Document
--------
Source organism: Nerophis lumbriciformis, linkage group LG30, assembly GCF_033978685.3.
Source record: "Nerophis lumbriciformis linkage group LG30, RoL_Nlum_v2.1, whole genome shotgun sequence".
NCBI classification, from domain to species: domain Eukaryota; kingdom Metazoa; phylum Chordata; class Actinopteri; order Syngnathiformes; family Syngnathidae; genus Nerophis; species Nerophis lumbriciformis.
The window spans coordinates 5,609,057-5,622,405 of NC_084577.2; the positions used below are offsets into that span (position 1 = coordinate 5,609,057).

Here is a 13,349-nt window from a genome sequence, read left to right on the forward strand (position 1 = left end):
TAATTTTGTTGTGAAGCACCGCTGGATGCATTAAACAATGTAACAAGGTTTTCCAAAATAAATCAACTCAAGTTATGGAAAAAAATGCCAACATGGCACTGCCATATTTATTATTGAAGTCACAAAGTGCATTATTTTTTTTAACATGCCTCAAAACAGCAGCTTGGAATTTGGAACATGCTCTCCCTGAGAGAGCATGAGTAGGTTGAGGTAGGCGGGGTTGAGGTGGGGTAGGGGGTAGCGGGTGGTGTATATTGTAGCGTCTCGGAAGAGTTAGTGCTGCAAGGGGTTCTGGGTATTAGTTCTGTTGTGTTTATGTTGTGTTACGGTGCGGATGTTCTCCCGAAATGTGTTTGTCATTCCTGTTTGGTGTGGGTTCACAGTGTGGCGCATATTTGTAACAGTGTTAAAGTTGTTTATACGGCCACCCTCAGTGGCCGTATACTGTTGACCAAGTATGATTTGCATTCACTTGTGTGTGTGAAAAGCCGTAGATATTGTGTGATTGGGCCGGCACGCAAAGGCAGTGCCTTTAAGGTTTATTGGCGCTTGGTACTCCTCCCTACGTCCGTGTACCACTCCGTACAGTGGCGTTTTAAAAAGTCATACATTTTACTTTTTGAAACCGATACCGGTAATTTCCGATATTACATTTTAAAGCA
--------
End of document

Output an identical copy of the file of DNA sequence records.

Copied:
Source organism: Nerophis lumbriciformis, linkage group LG30, assembly GCF_033978685.3.
Source record: "Nerophis lumbriciformis linkage group LG30, RoL_Nlum_v2.1, whole genome shotgun sequence".
NCBI classification, from domain to species: domain Eukaryota; kingdom Metazoa; phylum Chordata; class Actinopteri; order Syngnathiformes; family Syngnathidae; genus Nerophis; species Nerophis lumbriciformis.
The window spans coordinates 5,609,057-5,622,405 of NC_084577.2; the positions used below are offsets into that span (position 1 = coordinate 5,609,057).

Here is a 13,349-nt window from a genome sequence, read left to right on the forward strand (position 1 = left end):
TAATTTTGTTGTGAAGCACCGCTGGATGCATTAAACAATGTAACAAGGTTTTCCAAAATAAATCAACTCAAGTTATGGAAAAAAATGCCAACATGGCACTGCCATATTTATTATTGAAGTCACAAAGTGCATTATTTTTTTTAACATGCCTCAAAACAGCAGCTTGGAATTTGGAACATGCTCTCCCTGAGAGAGCATGAGTAGGTTGAGGTAGGCGGGGTTGAGGTGGGGTAGGGGGTAGCGGGTGGTGTATATTGTAGCGTCTCGGAAGAGTTAGTGCTGCAAGGGGTTCTGGGTATTAGTTCTGTTGTGTTTATGTTGTGTTACGGTGCGGATGTTCTCCCGAAATGTGTTTGTCATTCCTGTTTGGTGTGGGTTCACAGTGTGGCGCATATTTGTAACAGTGTTAAAGTTGTTTATACGGCCACCCTCAGTGGCCGTATACTGTTGACCAAGTATGATTTGCATTCACTTGTGTGTGTGAAAAGCCGTAGATATTGTGTGATTGGGCCGGCACGCAAAGGCAGTGCCTTTAAGGTTTATTGGCGCTTGGTACTCCTCCCTACGTCCGTGTACCACTCCGTACAGTGGCGTTTTAAAAAGTCATACATTTTACTTTTTGAAACCGATACCGGTAATTTCCGATATTACATTTTAAAGCA